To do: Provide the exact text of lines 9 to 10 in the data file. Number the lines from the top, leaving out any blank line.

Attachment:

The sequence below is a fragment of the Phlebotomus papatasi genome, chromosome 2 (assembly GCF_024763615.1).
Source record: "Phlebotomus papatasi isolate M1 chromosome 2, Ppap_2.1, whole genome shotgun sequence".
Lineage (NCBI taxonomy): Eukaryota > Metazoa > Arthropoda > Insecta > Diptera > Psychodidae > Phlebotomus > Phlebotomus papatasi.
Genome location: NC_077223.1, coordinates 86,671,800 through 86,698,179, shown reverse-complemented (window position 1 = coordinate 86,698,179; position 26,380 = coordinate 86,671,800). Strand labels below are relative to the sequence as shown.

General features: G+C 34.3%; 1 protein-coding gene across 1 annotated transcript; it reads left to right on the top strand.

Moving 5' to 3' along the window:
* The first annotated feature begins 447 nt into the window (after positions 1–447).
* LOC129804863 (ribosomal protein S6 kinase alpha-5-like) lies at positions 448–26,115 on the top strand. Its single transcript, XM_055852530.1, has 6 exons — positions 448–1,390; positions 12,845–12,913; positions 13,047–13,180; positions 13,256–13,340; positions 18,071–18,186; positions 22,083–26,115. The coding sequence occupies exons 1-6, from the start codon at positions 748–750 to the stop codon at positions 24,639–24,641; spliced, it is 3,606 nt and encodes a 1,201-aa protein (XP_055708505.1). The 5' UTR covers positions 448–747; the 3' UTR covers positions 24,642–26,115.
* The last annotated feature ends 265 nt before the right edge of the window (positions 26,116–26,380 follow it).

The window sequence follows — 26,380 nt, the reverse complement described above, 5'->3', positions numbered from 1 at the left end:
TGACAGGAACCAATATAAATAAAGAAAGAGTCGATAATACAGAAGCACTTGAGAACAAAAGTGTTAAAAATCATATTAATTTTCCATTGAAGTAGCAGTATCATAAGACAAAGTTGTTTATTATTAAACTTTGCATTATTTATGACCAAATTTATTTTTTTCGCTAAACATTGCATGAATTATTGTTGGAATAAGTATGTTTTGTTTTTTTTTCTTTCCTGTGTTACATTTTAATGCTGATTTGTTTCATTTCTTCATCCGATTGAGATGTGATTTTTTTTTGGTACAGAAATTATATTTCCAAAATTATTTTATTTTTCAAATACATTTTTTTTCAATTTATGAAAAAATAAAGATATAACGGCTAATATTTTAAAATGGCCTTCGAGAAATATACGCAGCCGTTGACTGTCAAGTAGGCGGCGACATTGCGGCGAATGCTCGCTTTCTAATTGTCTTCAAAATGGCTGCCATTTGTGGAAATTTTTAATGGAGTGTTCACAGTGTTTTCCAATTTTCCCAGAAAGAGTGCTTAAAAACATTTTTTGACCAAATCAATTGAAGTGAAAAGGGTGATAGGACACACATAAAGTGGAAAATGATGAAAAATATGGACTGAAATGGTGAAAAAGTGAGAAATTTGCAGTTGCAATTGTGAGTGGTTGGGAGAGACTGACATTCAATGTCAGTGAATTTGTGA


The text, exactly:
* The last annotated feature ends 265 nt before the right edge of the window (positions 26,116–26,380 follow it).

The window sequence follows — 26,380 nt, the reverse complement described above, 5'->3', positions numbered from 1 at the left end: